I recently came across this article that talks about a relatively new phenomenon called “Transabled”: http://goo.gl/zstBhL .
Esentially, it’s about people who are not disabled who have a burning desire to become disabled and will resort to self-mutilation to achieve their goal.
You can imagine this has caused quite a stir in both the disability and able-bodied community. People with disabilities feel that these transabled individuals are stepping on their turf. People without disabilities view these individuals as mentally ill, or worse yet, trying to get a free ride, earning a disability income from the government.
Honestly, I could give a shit about any of that. My question would be do they really know what they’re getting into? Despite what people might think, having a disability is not as glamorous as the movies portray. It’s not all about fighting the good fight, striving for acceptance, and breaking down societal perceptions. We do those things because we have to, because without advocating for ourselves, we would literally be left to die in hospitals (perhaps that’s a bit extreme, but you get my point.)
There’s a lot of behind the scenes reality that goes into having a disability. First and foremost, most physical disabilities bring with them other side effects or related impairments. Sure, somebody who is paraplegic has no feeling below the waist and uses a manual wheelchair… Pretty sexy, so far! But what about pressure sores, uncontrollable bowels, and phantom pain. Not to mention the potential psychological effects that paralysis can have, especially if required later in life through accident.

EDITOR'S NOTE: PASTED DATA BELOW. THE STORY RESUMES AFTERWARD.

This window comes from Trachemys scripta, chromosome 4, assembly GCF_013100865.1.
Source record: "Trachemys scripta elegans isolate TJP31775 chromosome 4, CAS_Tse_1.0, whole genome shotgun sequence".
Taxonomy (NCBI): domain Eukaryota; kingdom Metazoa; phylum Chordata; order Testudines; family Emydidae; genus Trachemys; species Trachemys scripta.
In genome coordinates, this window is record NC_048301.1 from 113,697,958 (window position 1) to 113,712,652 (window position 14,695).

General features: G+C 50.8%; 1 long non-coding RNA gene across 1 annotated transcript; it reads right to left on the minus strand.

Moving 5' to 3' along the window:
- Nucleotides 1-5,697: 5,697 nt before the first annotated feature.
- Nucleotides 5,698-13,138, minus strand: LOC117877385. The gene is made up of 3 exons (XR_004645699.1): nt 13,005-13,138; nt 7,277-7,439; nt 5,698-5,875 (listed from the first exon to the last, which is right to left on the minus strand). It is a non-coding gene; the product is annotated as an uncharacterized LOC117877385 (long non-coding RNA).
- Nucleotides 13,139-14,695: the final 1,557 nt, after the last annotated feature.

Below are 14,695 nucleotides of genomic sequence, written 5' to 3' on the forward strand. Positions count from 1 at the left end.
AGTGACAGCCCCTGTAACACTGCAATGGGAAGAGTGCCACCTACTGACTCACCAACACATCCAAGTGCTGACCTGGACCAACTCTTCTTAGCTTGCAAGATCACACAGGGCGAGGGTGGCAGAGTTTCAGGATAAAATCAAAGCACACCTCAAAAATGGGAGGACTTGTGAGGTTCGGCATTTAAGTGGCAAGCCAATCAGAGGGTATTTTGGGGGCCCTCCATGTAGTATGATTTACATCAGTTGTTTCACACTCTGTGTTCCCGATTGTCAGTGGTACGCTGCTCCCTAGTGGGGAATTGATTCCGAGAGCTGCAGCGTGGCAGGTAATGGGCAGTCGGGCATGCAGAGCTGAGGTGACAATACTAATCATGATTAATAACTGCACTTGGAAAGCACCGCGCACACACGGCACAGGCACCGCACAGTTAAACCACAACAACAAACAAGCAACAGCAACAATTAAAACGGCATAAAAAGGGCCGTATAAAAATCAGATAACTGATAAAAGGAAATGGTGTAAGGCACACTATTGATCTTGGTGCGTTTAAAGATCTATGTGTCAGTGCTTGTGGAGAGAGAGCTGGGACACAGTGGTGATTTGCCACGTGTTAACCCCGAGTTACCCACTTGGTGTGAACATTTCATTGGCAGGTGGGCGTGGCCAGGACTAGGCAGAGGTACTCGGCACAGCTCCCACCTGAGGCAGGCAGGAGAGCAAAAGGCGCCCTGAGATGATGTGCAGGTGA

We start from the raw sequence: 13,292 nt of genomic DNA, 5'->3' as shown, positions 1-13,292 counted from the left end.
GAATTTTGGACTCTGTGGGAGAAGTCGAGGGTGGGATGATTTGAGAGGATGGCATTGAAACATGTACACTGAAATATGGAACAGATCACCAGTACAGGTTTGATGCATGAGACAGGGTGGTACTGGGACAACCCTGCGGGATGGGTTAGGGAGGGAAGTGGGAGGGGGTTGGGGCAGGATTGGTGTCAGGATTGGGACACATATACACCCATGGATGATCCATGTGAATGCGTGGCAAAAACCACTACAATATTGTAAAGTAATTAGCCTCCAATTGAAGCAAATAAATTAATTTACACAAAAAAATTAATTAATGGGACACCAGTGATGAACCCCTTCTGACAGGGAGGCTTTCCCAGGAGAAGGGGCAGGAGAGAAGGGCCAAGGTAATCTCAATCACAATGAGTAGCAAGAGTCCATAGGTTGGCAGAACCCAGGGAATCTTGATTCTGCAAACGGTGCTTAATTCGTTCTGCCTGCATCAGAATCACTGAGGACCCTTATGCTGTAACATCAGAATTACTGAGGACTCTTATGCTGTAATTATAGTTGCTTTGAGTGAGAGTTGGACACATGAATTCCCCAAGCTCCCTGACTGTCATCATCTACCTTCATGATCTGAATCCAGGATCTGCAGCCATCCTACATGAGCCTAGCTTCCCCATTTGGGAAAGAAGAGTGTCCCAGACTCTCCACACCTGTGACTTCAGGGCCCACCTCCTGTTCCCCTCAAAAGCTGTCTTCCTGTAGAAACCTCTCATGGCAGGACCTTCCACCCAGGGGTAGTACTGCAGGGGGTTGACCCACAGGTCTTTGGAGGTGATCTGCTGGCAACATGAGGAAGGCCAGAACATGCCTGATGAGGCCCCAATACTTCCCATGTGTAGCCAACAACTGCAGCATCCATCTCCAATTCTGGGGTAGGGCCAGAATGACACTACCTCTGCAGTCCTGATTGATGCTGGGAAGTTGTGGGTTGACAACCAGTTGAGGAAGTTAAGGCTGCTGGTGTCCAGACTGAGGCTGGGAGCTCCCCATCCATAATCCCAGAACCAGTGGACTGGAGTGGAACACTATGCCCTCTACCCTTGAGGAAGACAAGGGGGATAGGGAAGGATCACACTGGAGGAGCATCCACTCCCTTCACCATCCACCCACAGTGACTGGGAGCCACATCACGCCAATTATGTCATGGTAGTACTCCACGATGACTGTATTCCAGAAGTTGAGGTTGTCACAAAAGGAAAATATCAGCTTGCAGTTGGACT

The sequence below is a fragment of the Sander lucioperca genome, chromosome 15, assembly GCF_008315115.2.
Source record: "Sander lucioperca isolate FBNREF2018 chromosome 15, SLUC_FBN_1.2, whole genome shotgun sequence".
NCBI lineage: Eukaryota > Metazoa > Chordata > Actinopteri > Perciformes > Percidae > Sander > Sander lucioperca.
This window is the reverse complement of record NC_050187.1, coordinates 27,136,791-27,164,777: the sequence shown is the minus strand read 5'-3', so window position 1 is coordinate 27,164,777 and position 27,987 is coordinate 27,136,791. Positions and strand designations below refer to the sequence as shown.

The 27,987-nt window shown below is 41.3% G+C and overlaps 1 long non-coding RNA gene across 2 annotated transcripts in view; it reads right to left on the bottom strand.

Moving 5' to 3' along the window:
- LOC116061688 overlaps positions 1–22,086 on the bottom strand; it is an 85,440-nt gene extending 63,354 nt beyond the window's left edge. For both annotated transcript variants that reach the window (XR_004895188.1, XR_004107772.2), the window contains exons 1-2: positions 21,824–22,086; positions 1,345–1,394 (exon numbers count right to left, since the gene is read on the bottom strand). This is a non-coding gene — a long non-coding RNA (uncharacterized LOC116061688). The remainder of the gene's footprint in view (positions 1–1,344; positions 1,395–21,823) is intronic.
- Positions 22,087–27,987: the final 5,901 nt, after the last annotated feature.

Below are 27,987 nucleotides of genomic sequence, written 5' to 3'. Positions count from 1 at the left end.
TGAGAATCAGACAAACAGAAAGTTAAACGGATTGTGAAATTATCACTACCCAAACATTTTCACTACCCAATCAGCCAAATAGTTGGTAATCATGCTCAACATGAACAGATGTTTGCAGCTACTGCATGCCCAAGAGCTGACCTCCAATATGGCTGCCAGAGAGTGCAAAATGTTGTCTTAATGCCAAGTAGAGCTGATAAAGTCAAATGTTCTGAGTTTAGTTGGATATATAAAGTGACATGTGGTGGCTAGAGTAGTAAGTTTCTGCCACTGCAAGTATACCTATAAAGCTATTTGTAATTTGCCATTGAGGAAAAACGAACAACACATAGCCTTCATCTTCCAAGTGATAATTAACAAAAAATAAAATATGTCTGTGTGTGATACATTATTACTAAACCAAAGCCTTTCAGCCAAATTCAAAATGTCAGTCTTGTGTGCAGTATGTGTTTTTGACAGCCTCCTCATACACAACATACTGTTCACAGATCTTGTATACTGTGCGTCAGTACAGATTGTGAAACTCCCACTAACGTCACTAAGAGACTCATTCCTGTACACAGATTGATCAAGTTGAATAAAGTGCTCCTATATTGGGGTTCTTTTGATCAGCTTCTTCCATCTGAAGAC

Is that what transabled individuals are looking for? I would be interested to know what motivates them. And judging from the article above, it looks like the medical community is interested in that, as well.
Why would you want to make yourself a part of a minority group? Those of us who are in a minority group do so because that is our lot in life. For the most part, we don’t complain too much because it is our reality. But for someone to choose that path just doesn’t make sense to me. In this case, the non-disabled community will likely see you as mentally unwell, or a scam artist. The disabled community will not accept you because… well, some of the above and I don’t imagine a lot of us will respect your decision making process. This is of course assuming that the choice to be transabled is voluntary. There is a possibility that it is a psychological/neurological disorder, which would beg the question of whether or not it should be cured. But that’s a topic for another blog; look for it in the future, it might be called “Should all disabled people be cured, that’s a big-ass can of worms!”
All of my life I have had people of all ages asking me “what happened to you?” I suppose in this new social trend of transabilty the question should become “did you mean to do that?”
I’d love to know what you guys think, please comment below.